No clinically important changes in corrected QT (QTc) interval observed in healthy individuals following 40-mg dose of extended-release dexmethylphenidate hydrochloride.1 4

Thoroughly review medical history (including evaluation for family history of sudden death or ventricular arrhythmia) and perform physical examination in all children, adolescents, and adults being considered for stimulant therapy; if initial findings suggest presence of cardiac disease, perform further cardiac evaluation (e.g., ECG, echocardiogram).1 4

In general, avoid use of CNS stimulants in patients with known serious structural cardiac abnormalities, cardiomyopathy, serious heart rhythm abnormalities, CAD, or other serious cardiac conditions.1 4 13 14

Patients who develop exertional chest pain, unexplained syncope, or other manifestations suggestive of cardiac disease during stimulant therapy should undergo prompt cardiac evaluation.1 4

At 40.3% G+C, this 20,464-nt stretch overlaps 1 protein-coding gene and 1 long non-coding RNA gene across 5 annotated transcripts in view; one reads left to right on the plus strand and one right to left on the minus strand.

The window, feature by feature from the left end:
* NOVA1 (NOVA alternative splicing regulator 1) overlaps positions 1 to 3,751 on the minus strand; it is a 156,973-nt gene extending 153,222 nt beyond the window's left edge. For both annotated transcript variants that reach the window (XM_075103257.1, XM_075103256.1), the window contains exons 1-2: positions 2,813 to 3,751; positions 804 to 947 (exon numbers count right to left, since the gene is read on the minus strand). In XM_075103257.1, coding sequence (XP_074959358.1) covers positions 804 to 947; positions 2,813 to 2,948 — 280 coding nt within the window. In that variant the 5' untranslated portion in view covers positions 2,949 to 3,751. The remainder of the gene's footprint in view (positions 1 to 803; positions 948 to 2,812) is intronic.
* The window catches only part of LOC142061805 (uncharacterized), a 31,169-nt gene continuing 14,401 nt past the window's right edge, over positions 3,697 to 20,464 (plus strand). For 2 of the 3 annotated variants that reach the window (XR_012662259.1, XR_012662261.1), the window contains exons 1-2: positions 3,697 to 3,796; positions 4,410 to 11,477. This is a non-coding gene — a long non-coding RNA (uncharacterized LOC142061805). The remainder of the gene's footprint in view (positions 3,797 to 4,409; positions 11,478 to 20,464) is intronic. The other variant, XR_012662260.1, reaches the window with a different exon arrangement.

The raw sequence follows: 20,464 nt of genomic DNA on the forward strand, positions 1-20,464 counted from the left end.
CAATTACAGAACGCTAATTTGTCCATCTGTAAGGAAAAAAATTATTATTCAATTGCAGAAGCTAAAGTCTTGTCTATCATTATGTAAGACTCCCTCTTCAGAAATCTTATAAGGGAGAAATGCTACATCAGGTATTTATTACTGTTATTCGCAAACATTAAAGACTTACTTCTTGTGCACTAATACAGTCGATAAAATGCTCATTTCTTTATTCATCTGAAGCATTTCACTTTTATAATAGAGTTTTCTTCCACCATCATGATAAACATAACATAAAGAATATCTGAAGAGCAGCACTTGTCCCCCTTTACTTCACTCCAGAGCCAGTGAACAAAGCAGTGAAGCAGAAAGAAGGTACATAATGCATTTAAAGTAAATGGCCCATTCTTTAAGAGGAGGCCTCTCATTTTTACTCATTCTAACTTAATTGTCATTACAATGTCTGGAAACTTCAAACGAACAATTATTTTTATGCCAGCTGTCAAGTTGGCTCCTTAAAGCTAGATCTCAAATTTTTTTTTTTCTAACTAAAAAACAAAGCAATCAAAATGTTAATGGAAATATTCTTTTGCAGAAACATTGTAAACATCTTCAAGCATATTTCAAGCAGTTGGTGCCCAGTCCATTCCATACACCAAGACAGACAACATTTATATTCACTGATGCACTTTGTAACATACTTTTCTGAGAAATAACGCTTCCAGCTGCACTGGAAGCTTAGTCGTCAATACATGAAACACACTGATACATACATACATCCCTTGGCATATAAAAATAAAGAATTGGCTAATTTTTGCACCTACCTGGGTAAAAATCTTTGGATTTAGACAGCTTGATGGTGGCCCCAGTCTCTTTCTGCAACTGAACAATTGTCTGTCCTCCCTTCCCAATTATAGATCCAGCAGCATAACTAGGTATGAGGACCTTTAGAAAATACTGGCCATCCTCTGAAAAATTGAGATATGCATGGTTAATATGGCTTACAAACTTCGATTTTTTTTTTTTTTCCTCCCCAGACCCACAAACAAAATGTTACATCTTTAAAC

Effects on BP and Heart Rate

Possible modest increases in average BP (i.e., by about 2–4 mm Hg) and heart rate (i.e., by about 3–6 bpm); larger increases may occur.1 4 Modest increases not expected to have short-term sequelae; however, monitor all patients for larger changes in BP and heart rate.1 4 13 14

Caution advised in patients with underlying medical conditions that might be affected by increases in BP or heart rate (e.g., hypertension, heart failure, recent MI, ventricular arrhythmia).1 4 13 14

Exacerbation or Precipitation of Psychotic Symptoms

May exacerbate symptoms of behavior disturbance and thought disorder in patients with preexisting psychotic disorder.1 4

Psychotic symptoms (e.g., hallucinations, delusional thinking) may occur with usual dosages in children and adolescents without prior history of psychotic illness.1 4 If psychotic symptoms occur, consider causal relationship to stimulants, and discontinue therapy as appropriate.1 4

Precipitation of Manic Symptoms

May precipitate mixed or manic episodes in ADHD patients with comorbid bipolar disorder; use with caution in these patients.1 4 Prior to initiating therapy, carefully screen patients with ADHD and comorbid depressive symptoms to identify risk for bipolar disorder; screening should include a detailed psychiatric history (e.g., family history of suicide, bipolar disorder, or depression).1 4

Manic symptoms may occur with usual dosages in children and adolescents without prior history of mania.1 4 If manic symptoms occur, consider causal relationship to stimulants, and discontinue therapy as appropriate.1 4

Aggression